Family, Failure and Faith
A reasonable person might expect the lives of those early people called by God to carry out divine purpose in the world to be exemplary models of faithfulness, justice and morality. But this is far from what we find. Their stories run the gamut of human weakness, indiscretion, and even recklessness.
In short, what we find are people.
People, with all their complexities, life-giving highs and devastating lows. People trying to find their way through life, being led by a God who was still new to them. People who make up families, modeling all the blessings and curses, the joys and disappointments that come with living within those bonds.
This summer in worship we're going to trace the lives of some of our earliest spiritual ancestors, and as we wade through the unsavory and at times disturbing stories of their lives, that in some ways will be quite foreign to us, but others painfully familiar, we’ll ask questions such as:
Do these stories still speak to us today?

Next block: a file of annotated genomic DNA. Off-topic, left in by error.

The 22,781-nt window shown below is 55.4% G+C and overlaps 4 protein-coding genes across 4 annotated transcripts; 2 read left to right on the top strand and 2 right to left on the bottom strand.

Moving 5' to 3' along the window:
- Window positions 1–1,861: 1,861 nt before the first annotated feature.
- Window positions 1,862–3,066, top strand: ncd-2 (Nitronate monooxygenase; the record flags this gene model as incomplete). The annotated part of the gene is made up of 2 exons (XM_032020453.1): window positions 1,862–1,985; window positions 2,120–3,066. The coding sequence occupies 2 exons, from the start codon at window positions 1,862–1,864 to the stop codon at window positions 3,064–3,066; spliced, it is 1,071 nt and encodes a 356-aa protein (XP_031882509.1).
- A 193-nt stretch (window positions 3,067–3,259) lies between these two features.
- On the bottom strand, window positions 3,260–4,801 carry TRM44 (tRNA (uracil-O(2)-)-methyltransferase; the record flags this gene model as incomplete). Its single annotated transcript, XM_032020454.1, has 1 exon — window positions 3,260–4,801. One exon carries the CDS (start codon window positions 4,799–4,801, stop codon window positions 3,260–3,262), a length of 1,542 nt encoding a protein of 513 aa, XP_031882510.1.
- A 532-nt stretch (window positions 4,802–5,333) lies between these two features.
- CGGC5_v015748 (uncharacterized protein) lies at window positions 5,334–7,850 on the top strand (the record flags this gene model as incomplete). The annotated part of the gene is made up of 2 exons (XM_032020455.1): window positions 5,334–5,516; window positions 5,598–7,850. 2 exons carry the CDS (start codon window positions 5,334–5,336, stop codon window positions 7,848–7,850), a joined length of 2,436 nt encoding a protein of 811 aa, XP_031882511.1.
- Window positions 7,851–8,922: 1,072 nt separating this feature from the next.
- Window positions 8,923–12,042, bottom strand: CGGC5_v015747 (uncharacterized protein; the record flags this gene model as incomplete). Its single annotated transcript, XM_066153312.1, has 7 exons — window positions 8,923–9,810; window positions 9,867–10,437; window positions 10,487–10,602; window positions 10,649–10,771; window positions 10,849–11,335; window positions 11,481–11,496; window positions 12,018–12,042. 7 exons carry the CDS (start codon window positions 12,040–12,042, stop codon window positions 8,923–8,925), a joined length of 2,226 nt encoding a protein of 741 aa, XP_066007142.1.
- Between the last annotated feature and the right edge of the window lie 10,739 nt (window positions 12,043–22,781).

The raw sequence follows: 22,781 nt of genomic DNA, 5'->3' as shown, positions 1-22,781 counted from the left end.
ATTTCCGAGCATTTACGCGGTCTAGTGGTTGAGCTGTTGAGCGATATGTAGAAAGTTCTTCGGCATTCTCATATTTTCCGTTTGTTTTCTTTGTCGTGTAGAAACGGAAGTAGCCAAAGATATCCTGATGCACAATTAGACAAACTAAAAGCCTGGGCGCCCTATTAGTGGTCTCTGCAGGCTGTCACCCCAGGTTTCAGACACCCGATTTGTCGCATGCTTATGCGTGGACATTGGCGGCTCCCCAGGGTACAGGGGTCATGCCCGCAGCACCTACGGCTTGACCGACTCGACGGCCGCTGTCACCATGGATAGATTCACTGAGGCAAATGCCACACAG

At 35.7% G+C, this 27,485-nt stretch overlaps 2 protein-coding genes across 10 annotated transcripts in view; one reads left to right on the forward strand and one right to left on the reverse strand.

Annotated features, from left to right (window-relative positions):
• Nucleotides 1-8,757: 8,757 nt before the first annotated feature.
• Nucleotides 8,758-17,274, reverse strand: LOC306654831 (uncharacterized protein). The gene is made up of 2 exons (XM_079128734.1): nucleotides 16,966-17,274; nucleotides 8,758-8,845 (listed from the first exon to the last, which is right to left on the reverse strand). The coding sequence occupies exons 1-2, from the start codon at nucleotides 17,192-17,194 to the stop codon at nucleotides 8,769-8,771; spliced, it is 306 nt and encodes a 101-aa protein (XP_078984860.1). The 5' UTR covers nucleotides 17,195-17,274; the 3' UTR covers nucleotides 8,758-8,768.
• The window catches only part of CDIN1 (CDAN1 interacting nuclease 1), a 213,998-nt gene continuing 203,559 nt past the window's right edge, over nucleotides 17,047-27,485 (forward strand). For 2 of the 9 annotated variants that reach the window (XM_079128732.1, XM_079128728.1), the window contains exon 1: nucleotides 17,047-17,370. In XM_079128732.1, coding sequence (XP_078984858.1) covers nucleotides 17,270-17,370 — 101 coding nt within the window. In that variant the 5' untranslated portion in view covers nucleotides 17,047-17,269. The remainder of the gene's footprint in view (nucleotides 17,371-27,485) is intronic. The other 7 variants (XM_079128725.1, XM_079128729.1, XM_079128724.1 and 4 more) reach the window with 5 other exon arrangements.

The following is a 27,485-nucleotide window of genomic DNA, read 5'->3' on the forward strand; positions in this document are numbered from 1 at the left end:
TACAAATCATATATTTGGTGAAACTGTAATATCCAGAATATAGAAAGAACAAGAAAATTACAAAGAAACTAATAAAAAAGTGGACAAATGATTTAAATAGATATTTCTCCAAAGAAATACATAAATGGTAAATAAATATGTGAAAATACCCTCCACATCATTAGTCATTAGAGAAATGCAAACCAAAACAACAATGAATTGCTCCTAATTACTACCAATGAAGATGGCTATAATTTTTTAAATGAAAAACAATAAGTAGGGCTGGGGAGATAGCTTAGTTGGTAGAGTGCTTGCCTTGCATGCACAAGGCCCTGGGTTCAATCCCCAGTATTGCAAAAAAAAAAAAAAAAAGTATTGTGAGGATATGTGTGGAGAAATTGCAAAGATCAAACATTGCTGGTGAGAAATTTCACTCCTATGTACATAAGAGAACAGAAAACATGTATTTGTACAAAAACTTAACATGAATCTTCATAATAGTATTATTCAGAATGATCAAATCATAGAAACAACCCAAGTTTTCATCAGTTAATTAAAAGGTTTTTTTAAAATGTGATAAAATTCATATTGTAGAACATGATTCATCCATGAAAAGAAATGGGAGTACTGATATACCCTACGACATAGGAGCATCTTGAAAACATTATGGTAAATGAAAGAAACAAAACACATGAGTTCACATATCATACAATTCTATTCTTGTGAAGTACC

Is the God described here really the God we know?
If these characters aren’t moral exemplars, what are they?
What does it say about the Bible that these stories would be included?
We’ll begin this Sunday with the story of Sarah and Abraham, and the child promised to them. After that we’ll turn to two of the more troubling stories in all of scripture, first the saga between Abraham, Sarah, Hagar and Ishmael, and then God’s command for Abraham to sacrifice Isaac, his son.
From there we’ll move into the stories of Jacob and Esau, and explore this sibling rivalry that echoes throughout Scripture.
These three things we cannot escape in Scripture, and perhaps in life: family, failure and faith. I hope you’ll join us this summer as we look at how they’re all connected, and where God is in all of it.